This story would have been so appropriate on 5th November. But London Assembly member Stephen Knight took an opportunity last week to ask this question at the meeting of the London Fire and Emergency Planning Authority.
In August 2012 it was reported that another fire in the Palace of Westminster had left the House of Commons and other areas closed off, and that a report to the House of Commons Commission has apparently identified significant fire risks with boilers “ready to blow”! Is the Chairman concerned at the potential fire risks in the major London landmark – and workplace – and what steps would he like to see the Brigade take to get MPs to take fire safety more seriously?
The Chair’s reply will come as a surprise to many of us. Did you know that the Palace of Westminster (along with other Crown premises) sits outside the control of the London Fire Brigade? It even has its own fire department which is answerable directly to the Department of Communities and Local Government.
After further questions from Stephen, the Chair of the London Fire and Emergency Planning Authority, James Cleverly, expressed his concerns that the Palace of Westminster only carries out its own fire inspections and said that he is now in discussions with the Department of Communities and Local Government about the London Fire Brigade taking on an enforcement role.
The House of Commons Commission report on the project to restore and renew the Palace of Westminster, revealed that the building has a number of serious fire risks. Here are some extracts:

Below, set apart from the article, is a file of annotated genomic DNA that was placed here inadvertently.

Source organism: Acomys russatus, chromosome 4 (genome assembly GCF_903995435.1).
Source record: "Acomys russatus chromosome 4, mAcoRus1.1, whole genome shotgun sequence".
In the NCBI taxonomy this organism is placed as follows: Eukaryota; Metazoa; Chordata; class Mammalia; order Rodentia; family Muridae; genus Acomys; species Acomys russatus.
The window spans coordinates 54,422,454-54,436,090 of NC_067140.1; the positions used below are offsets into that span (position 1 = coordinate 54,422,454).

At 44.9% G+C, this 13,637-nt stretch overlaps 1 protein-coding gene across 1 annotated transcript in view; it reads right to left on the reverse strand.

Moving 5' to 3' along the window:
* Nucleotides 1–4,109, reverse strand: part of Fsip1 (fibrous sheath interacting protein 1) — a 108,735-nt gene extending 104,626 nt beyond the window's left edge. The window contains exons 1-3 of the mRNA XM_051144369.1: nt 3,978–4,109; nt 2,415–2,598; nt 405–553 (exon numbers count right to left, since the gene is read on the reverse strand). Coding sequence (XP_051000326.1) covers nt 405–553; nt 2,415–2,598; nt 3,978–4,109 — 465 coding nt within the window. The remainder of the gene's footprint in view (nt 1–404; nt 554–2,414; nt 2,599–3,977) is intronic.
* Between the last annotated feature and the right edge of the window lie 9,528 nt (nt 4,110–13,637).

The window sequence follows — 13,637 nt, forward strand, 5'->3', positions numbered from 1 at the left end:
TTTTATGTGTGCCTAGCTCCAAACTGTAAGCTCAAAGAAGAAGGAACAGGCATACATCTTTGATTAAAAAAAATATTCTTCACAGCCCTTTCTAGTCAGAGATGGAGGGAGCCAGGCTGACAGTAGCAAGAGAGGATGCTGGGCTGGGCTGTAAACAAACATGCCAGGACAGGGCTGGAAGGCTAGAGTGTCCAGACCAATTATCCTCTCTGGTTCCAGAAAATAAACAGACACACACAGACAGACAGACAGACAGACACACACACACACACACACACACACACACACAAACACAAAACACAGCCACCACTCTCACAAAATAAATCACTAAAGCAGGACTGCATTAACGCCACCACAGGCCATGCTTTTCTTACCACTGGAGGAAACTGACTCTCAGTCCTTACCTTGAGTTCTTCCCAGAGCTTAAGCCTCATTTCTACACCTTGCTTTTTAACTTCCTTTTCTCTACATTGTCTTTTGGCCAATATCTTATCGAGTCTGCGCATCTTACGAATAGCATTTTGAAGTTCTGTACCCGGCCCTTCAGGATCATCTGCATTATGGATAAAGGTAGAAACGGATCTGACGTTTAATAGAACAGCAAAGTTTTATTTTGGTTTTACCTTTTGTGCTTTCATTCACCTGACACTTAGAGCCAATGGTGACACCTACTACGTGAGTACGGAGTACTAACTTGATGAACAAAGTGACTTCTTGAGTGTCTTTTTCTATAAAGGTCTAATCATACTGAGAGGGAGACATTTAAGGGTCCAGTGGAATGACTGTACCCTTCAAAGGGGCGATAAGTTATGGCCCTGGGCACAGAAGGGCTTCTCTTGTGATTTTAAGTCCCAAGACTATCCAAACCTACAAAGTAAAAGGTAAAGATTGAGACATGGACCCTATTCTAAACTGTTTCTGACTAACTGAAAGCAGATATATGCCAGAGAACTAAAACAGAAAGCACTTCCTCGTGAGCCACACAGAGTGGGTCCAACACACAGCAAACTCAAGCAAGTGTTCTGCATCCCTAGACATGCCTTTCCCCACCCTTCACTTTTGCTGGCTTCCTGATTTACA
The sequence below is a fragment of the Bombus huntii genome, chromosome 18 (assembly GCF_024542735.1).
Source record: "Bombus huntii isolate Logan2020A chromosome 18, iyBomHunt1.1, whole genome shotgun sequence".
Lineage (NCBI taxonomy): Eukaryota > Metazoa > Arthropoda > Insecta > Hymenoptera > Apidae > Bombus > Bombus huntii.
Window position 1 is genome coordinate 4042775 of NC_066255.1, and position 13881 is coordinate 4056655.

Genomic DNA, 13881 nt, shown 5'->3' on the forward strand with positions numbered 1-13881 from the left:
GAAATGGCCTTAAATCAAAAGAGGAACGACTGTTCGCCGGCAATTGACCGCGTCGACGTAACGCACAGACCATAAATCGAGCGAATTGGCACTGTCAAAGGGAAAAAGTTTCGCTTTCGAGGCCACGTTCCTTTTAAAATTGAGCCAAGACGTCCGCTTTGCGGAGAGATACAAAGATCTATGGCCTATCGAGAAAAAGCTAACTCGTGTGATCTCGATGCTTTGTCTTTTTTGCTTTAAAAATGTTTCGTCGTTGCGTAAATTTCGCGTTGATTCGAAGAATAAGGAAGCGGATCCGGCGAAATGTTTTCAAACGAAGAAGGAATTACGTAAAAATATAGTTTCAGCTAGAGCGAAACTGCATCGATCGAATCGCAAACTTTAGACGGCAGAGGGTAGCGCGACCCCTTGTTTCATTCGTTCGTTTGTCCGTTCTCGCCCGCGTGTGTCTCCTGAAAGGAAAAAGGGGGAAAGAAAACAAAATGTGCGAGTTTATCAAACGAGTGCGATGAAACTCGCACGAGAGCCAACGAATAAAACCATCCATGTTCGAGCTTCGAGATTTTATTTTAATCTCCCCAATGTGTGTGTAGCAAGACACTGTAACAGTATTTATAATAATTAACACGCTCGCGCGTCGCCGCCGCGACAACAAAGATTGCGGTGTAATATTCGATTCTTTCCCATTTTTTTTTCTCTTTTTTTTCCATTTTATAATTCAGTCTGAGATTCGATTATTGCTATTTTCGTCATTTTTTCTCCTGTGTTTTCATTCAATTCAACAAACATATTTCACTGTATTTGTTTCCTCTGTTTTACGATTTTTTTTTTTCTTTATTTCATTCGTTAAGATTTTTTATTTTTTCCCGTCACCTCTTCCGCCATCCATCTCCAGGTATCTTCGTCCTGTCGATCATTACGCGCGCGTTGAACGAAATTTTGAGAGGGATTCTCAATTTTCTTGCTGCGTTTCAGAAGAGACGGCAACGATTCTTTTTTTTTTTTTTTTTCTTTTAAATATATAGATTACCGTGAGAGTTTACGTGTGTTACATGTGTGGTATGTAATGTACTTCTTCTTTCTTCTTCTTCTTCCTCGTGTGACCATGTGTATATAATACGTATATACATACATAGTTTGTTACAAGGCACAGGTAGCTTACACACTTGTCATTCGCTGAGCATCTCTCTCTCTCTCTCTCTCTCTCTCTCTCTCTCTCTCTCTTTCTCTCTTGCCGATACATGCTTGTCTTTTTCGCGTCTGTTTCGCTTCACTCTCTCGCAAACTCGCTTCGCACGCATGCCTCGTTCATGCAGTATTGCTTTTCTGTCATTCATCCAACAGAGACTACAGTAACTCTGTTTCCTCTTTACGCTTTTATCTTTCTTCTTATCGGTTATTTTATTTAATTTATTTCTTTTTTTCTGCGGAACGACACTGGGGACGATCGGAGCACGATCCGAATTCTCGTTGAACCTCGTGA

The condition of the building impedes modern fire safety approaches and it has proved impossible so far to implement effective fire compartmentation.
Because of the fate of the old Palace of Westminster the new Palace was designed by Charles Barry with fire-proofing in mind….On the other hand a great of combustible material was used for interior decoration and the building was designed with a ‘comprehensive network of pathways’ in the form of ventilation shafts and interior floor voids, unintentionally creating ideal conditions for fire and smoke to spread through the building.
Fortunately there have been no major outbreaks of fire in the Palace in recent years. Forty minor fires have been recorded, however, since 2008.
Stephen made this comment to Lib Dem Voice:
Many people will be shocked to learn that Parliament has exempted itself from the normal enforcement powers of London’s fire brigade over breaches of fire regulations. Staff employed in the Palace of Westminster deserve the same protection from fire as any other employee in the capital. It’s time MPs stopped believing that rules that apply to everyone else shouldn’t apply to them.
* Mary Reid is the Monday Editor on Lib Dem Voice.